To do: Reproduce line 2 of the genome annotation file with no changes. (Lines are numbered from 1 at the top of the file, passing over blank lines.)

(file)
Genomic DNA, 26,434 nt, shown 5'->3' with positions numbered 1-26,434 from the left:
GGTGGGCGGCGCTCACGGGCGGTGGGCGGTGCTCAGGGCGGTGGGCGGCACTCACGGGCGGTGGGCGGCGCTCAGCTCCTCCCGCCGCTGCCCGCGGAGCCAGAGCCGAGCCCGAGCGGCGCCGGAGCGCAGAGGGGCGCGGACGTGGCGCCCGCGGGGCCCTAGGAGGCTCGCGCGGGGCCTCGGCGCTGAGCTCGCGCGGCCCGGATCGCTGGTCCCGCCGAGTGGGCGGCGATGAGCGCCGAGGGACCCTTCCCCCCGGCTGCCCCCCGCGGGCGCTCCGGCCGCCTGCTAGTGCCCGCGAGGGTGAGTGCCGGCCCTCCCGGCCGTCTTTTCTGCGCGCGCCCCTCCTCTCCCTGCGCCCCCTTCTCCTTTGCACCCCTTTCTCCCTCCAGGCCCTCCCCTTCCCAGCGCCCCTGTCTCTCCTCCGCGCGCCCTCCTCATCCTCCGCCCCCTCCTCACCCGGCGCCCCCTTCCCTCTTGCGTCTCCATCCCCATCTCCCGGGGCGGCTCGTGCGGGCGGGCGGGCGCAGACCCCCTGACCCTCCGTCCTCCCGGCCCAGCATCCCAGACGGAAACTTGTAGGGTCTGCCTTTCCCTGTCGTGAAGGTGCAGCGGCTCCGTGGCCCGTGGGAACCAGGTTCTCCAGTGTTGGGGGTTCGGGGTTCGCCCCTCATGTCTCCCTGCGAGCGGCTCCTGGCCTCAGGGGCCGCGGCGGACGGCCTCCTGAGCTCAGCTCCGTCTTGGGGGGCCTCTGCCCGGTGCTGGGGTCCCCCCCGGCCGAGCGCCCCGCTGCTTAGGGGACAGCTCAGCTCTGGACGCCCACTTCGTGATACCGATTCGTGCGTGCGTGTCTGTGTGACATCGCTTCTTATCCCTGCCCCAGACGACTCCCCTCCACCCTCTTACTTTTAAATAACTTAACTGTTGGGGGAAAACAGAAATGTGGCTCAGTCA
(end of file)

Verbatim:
GGTGGGCGGCGCTCACGGGCGGTGGGCGGTGCTCAGGGCGGTGGGCGGCACTCACGGGCGGTGGGCGGCGCTCAGCTCCTCCCGCCGCTGCCCGCGGAGCCAGAGCCGAGCCCGAGCGGCGCCGGAGCGCAGAGGGGCGCGGACGTGGCGCCCGCGGGGCCCTAGGAGGCTCGCGCGGGGCCTCGGCGCTGAGCTCGCGCGGCCCGGATCGCTGGTCCCGCCGAGTGGGCGGCGATGAGCGCCGAGGGACCCTTCCCCCCGGCTGCCCCCCGCGGGCGCTCCGGCCGCCTGCTAGTGCCCGCGAGGGTGAGTGCCGGCCCTCCCGGCCGTCTTTTCTGCGCGCGCCCCTCCTCTCCCTGCGCCCCCTTCTCCTTTGCACCCCTTTCTCCCTCCAGGCCCTCCCCTTCCCAGCGCCCCTGTCTCTCCTCCGCGCGCCCTCCTCATCCTCCGCCCCCTCCTCACCCGGCGCCCCCTTCCCTCTTGCGTCTCCATCCCCATCTCCCGGGGCGGCTCGTGCGGGCGGGCGGGCGCAGACCCCCTGACCCTCCGTCCTCCCGGCCCAGCATCCCAGACGGAAACTTGTAGGGTCTGCCTTTCCCTGTCGTGAAGGTGCAGCGGCTCCGTGGCCCGTGGGAACCAGGTTCTCCAGTGTTGGGGGTTCGGGGTTCGCCCCTCATGTCTCCCTGCGAGCGGCTCCTGGCCTCAGGGGCCGCGGCGGACGGCCTCCTGAGCTCAGCTCCGTCTTGGGGGGCCTCTGCCCGGTGCTGGGGTCCCCCCCGGCCGAGCGCCCCGCTGCTTAGGGGACAGCTCAGCTCTGGACGCCCACTTCGTGATACCGATTCGTGCGTGCGTGTCTGTGTGACATCGCTTCTTATCCCTGCCCCAGACGACTCCCCTCCACCCTCTTACTTTTAAATAACTTAACTGTTGGGGGAAAACAGAAATGTGGCTCAGTCA